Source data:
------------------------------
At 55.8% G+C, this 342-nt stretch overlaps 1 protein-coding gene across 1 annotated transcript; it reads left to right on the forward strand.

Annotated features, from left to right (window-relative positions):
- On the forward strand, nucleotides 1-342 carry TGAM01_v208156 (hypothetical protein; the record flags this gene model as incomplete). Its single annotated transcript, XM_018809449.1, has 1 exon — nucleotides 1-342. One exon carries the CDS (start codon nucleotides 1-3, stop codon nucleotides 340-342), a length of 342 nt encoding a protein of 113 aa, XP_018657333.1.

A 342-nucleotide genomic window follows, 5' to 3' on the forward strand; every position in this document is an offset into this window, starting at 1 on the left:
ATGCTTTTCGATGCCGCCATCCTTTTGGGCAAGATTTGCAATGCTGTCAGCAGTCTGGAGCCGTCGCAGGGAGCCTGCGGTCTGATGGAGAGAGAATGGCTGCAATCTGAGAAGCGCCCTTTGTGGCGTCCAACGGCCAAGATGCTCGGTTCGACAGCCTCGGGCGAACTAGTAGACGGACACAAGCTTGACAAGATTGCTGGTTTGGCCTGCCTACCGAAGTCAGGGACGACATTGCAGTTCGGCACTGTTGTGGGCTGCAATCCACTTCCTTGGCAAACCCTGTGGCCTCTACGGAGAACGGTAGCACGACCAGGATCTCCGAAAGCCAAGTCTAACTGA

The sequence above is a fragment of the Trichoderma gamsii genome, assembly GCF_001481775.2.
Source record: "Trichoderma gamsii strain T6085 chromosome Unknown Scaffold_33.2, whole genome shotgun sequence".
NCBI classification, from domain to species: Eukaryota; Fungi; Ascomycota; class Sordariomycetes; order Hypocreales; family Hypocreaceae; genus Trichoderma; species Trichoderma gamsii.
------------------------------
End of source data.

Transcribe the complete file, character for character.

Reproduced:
At 55.8% G+C, this 342-nt stretch overlaps 1 protein-coding gene across 1 annotated transcript; it reads left to right on the forward strand.

Annotated features, from left to right (window-relative positions):
- On the forward strand, nucleotides 1-342 carry TGAM01_v208156 (hypothetical protein; the record flags this gene model as incomplete). Its single annotated transcript, XM_018809449.1, has 1 exon — nucleotides 1-342. One exon carries the CDS (start codon nucleotides 1-3, stop codon nucleotides 340-342), a length of 342 nt encoding a protein of 113 aa, XP_018657333.1.

A 342-nucleotide genomic window follows, 5' to 3' on the forward strand; every position in this document is an offset into this window, starting at 1 on the left:
ATGCTTTTCGATGCCGCCATCCTTTTGGGCAAGATTTGCAATGCTGTCAGCAGTCTGGAGCCGTCGCAGGGAGCCTGCGGTCTGATGGAGAGAGAATGGCTGCAATCTGAGAAGCGCCCTTTGTGGCGTCCAACGGCCAAGATGCTCGGTTCGACAGCCTCGGGCGAACTAGTAGACGGACACAAGCTTGACAAGATTGCTGGTTTGGCCTGCCTACCGAAGTCAGGGACGACATTGCAGTTCGGCACTGTTGTGGGCTGCAATCCACTTCCTTGGCAAACCCTGTGGCCTCTACGGAGAACGGTAGCACGACCAGGATCTCCGAAAGCCAAGTCTAACTGA

The sequence above is a fragment of the Trichoderma gamsii genome, assembly GCF_001481775.2.
Source record: "Trichoderma gamsii strain T6085 chromosome Unknown Scaffold_33.2, whole genome shotgun sequence".
NCBI classification, from domain to species: Eukaryota; Fungi; Ascomycota; class Sordariomycetes; order Hypocreales; family Hypocreaceae; genus Trichoderma; species Trichoderma gamsii.